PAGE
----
Tuesday 20 March 2012

Musca domestica? - nope Eristalis pertinax!

Sadly, my diptera identification skills are not up to scratch.  This is probably a common housefly, or something similar - Carl

Another picture of the same fly


  1. This is a Hoverfly (Syrphidae)of the group Eristalini because you can see a distinctive "kink" in one of the cross veins, which makes it this group. The two cross veins above the one with a kink join together before they reach the wing edge and form a short "stalk", which makes it Ersitalis or Eristalinus. Eristalinus apart from other features, don't have the leg colour of this beast - so it is Eristalis. Although it is difficult to see all salient features to ID to species, the fact that it has pale yellowish tarsi on front two pairs of legs and bpale basal part to hind tibia pretty much makes it Eristalis pertinax. This is a very common and widespread "Drone Fly" - a bee mimic with distinctive "ra-tailed maggot" larvae with telscopic breathing tubes allowing them to live an aquatic larval life in muddy organically rich water - farmyard drains for example! They emerge as adults eary in spring and these earlier specimens have more hairy bodies with much less brightly makred orange and black bodies than later individuals which are usually illustrated in the books.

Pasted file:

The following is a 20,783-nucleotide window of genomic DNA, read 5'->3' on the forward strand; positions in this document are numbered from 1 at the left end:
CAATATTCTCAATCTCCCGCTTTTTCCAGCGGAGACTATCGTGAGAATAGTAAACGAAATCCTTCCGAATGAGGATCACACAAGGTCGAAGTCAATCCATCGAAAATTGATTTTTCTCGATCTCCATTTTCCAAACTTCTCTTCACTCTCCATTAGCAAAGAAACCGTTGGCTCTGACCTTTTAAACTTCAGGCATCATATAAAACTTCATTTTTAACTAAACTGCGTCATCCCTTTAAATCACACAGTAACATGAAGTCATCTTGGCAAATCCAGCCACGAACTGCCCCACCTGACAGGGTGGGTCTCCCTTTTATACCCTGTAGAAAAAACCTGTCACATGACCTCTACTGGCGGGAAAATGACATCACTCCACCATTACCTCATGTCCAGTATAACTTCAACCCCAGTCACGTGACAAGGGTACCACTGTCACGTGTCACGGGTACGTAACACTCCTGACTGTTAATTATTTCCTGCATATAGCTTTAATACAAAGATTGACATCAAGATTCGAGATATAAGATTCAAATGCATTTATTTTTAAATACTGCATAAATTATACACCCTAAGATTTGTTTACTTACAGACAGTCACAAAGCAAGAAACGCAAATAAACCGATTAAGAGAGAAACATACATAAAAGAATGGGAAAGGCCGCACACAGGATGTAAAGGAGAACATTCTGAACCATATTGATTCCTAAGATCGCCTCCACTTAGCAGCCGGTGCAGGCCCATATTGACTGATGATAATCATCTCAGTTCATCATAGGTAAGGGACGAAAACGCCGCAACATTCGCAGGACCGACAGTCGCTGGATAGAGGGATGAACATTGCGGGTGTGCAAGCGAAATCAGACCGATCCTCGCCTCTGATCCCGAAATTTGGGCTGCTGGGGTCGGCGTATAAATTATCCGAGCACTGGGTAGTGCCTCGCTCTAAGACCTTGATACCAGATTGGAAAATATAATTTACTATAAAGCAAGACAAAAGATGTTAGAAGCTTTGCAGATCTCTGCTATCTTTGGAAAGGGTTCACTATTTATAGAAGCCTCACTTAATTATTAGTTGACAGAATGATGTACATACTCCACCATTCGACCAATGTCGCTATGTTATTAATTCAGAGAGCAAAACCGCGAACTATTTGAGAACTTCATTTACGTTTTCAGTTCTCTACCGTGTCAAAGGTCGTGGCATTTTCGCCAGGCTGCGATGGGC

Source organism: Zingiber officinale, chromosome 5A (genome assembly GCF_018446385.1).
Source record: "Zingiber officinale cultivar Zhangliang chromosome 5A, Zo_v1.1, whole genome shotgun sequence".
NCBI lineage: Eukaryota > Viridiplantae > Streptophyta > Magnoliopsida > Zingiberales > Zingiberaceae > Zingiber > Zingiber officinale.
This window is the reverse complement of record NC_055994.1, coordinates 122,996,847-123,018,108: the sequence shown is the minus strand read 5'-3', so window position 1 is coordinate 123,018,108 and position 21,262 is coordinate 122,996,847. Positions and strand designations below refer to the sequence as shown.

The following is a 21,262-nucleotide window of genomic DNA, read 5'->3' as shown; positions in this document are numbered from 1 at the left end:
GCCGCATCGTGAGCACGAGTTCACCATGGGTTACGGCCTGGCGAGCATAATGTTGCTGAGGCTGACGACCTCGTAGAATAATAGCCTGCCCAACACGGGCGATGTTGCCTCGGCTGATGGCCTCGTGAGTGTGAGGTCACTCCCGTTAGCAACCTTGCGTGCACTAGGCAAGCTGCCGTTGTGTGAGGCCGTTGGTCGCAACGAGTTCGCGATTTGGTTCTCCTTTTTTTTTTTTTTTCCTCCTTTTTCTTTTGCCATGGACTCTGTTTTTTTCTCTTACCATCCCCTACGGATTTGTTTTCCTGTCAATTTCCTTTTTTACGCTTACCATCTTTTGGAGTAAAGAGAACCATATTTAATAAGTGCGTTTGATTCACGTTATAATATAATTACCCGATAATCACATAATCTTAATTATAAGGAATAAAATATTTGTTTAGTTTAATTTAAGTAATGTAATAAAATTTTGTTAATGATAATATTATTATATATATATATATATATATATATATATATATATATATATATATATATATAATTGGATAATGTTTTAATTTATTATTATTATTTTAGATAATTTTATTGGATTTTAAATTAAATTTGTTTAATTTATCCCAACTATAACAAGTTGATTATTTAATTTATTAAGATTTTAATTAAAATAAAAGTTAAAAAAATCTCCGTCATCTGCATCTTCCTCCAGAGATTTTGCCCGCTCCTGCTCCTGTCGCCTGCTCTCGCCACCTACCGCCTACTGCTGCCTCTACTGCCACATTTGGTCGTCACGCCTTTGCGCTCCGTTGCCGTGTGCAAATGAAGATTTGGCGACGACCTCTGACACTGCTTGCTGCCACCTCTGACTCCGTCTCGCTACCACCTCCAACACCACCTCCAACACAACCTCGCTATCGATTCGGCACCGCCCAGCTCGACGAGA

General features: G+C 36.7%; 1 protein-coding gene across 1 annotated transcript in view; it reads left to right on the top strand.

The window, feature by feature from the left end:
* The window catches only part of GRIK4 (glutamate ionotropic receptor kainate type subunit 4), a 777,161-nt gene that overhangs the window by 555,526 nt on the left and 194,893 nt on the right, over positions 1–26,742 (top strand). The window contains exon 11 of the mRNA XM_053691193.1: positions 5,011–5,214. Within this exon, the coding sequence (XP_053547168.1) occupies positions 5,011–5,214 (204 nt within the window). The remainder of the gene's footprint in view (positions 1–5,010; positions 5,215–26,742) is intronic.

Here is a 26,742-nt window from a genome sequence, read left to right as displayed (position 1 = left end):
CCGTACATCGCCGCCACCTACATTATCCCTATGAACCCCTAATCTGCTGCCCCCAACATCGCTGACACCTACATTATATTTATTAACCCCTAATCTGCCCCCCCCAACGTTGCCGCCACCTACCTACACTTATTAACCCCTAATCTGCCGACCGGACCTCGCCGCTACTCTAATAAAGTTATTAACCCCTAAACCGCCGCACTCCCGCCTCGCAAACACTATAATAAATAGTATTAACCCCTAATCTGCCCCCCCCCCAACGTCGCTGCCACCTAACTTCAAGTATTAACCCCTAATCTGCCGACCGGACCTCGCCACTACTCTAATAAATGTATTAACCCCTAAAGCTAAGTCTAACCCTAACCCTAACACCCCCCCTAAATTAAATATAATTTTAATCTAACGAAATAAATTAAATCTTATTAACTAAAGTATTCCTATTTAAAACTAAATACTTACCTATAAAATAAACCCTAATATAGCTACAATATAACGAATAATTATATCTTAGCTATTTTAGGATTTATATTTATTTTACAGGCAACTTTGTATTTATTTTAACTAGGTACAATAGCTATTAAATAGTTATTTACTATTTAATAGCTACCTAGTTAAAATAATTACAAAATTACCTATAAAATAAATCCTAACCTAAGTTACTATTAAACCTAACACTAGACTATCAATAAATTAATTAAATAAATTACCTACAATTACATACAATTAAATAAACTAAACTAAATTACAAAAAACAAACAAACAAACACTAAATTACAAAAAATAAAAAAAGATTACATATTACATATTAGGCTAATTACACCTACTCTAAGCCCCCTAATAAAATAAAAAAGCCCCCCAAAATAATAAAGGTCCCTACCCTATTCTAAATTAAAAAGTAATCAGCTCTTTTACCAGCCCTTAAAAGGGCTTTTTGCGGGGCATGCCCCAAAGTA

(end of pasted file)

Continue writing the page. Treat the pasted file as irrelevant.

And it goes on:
Hope this helps - Peter Roberts

    1. Thanks Peter....
      I have posted another picture of the same fly which would confirm your id.